|Publication number||US4970780 A|
|Application number||US 07/391,412|
|Publication date||Nov 20, 1990|
|Filing date||Aug 9, 1989|
|Priority date||Dec 15, 1986|
|Publication number||07391412, 391412, US 4970780 A, US 4970780A, US-A-4970780, US4970780 A, US4970780A|
|Inventors||Takumi Suda, Katsuhisa Aizawa, Akio Nakamura|
|Original Assignee||Shin-Etsu Polymer Co., Ltd.|
|Export Citation||BiBTeX, EndNote, RefMan|
|Patent Citations (3), Referenced by (23), Classifications (40), Legal Events (5)|
|External Links: USPTO, USPTO Assignment, Espacenet|
This application is a division of application Ser. No. 131,809, filed Dec. 11, 1987, now abandoned.
The present invention relates to an assembly of a semiconductor device such as IC (integrated circuit) chips or, more particularly, to an assembly of an IC chip and a circuit board electrically connected at the terminals of the IC chip to the electrodes of the circuit board with high reliability despite the simple and inexpensive structure for their connection which enables reduction of the thickness of the assembly.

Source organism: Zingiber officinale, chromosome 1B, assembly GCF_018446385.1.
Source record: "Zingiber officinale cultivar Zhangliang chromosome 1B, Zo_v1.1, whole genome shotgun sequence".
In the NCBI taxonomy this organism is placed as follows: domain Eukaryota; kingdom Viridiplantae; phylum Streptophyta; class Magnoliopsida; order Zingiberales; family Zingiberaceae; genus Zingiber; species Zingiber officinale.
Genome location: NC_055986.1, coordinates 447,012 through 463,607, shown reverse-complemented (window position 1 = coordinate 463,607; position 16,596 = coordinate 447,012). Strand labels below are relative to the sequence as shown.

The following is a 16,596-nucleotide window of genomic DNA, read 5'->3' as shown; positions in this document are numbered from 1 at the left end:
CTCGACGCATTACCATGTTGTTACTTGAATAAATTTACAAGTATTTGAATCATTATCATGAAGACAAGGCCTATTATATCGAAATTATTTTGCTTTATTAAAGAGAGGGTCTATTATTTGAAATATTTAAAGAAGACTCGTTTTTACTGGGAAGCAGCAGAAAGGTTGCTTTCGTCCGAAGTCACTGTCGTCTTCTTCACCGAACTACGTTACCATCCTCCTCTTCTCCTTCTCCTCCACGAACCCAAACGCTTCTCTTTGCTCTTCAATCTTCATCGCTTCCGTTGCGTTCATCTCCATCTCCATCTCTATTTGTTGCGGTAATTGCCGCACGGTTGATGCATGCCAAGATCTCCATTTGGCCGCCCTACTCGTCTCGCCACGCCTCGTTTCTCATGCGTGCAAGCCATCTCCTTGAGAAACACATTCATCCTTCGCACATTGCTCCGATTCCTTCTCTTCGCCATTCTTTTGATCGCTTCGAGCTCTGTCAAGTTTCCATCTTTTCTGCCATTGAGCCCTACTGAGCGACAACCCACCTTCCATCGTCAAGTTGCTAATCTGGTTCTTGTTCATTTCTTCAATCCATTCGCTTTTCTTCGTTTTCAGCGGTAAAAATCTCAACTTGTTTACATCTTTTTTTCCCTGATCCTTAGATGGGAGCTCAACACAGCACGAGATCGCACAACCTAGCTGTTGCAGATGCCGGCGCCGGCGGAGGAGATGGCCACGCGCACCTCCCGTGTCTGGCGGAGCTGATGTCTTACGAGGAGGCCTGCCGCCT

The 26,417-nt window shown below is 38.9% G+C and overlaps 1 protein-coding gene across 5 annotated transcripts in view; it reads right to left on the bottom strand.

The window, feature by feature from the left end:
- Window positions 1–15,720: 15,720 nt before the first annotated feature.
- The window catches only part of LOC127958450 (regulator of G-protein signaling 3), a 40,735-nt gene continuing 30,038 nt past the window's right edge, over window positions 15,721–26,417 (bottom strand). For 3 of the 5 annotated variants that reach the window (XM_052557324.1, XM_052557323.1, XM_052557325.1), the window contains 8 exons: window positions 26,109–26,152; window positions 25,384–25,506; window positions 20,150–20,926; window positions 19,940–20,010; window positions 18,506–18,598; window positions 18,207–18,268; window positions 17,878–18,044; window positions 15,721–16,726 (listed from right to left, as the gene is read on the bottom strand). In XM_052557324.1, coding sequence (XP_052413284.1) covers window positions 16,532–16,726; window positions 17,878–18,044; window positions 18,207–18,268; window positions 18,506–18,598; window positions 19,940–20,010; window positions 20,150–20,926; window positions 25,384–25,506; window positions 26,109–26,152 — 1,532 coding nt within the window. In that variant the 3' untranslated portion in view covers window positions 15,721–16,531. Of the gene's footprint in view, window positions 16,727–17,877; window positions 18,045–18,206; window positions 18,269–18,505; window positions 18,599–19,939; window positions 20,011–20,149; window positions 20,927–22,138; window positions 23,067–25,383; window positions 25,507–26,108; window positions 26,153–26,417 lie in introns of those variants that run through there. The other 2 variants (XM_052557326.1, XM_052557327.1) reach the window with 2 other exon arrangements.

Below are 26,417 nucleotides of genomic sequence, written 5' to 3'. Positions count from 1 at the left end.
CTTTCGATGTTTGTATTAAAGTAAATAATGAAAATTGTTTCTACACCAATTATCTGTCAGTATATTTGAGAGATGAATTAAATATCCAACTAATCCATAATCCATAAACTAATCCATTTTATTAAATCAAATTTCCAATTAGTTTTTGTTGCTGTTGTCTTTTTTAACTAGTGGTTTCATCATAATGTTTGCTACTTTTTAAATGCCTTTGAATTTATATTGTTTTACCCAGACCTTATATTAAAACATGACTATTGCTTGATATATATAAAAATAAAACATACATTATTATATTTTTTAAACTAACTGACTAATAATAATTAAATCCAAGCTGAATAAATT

IC chips are usually used as being electrically connected at their terminals or so-called bonding pads with electrodes of a circuit board which is prepared by patterning the copper foil on a copper-foiled laminated plate such as glass cloth-reinforced epoxy resin laminates, glass cloth-reinforced polyimide resin laminates, polyimide resin films and the like. The most conventional method for electrically connecting the electrodes on the circuit board and the terminals of the IC chip is the so-called wire-bonding method in which a bonding pad of the IC chip and an elecvtrode on the circuit pattern are electrically connected with a very fine wire of gold, aluminum and the like. This method is, however, disadvantageous in respect of the incompatibility with the requirements in the modern semiconductor technology. For example, the increase in the density of integration in the IC chip necessarily results in the number of the bonding pads so that the utilizability of the IC chip can be ensured only by decreasing the size of the individual bonding pads and the pitch of arrangement of the bonding pads. Consequently, an extremely high precision is required in the positioning of the bonding wires and the working time is increased for bonding of an increased number of the bonding wires one by one necessarily leading to an increase in the production costs.